Re“Group’s faith rule stirs clash at Tufts” (Page A1, Nov. 13): The current situation at Tufts University, in which an evangelical Christian student group could be stripped of its official status for requiring that its leaders adhere to the faith, illustrates the dilemma of refusing to tolerate intolerance.
Sincerely held religious beliefs, being constitutionally protected, are a lightning rod for this type of controversy — witness the recent flap over insurance coverage for women’s health services. Yet freedom of religion should not obligate any institution to extend to religious organizations accommodations or privileges that it does not extend to nonreligious groups.
Official recognition by Tufts is extended only to student groups with nondiscriminatory policies and practices. The members of Tufts Christian Fellowship know the ground rules. If the group cannot meet the threshold, even if the underlying reason is doctrinal and central to its purpose, it is nonetheless free to organize, practice, and worship as it sees fit as an unaffiliated entity.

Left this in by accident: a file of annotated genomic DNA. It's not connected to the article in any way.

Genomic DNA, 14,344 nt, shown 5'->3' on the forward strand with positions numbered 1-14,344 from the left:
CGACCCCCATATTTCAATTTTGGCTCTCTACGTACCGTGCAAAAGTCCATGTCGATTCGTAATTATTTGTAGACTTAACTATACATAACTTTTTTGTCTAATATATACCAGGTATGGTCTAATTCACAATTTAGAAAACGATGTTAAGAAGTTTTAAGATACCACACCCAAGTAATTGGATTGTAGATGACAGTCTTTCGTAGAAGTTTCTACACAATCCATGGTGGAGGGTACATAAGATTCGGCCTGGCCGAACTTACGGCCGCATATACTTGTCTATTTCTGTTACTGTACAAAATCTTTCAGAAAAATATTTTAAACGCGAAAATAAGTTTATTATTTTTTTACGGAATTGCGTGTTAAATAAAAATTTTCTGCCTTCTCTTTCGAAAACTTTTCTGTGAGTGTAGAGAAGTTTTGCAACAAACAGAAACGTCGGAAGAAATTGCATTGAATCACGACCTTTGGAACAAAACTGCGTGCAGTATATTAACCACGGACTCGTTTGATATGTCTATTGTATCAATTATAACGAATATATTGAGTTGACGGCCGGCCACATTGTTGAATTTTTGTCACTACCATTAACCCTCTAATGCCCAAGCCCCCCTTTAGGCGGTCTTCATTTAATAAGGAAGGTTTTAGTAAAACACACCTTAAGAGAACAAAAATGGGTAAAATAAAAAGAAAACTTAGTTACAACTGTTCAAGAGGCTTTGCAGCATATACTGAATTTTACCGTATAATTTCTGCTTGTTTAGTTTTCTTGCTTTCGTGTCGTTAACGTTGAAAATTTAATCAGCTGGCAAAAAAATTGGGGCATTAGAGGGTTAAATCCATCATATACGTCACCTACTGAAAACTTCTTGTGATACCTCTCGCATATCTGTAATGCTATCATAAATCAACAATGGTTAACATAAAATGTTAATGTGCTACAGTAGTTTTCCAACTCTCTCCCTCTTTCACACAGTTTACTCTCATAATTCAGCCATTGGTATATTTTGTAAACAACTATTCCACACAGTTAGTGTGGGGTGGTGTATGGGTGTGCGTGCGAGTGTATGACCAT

Many people’s gut reaction to this matter would be different if it involved an anti-Semitic group rather than Christian Fellowship. But the principle is the same in each case: Even though a university like Tufts should not be in the business of censoring a group’s ideas, it can insist on tolerant standards of behavior.
The Christian Fellowship may be inconvenienced by non-recognition, but the university stands to see its reputation sullied in the academic marketplace if it must live by rules that force it either to pass judgment on the ideas of prospective campus groups or to recognize any organization whatsoever on its campus.
Tufts should withhold recognition, and should be deemed right in doing so.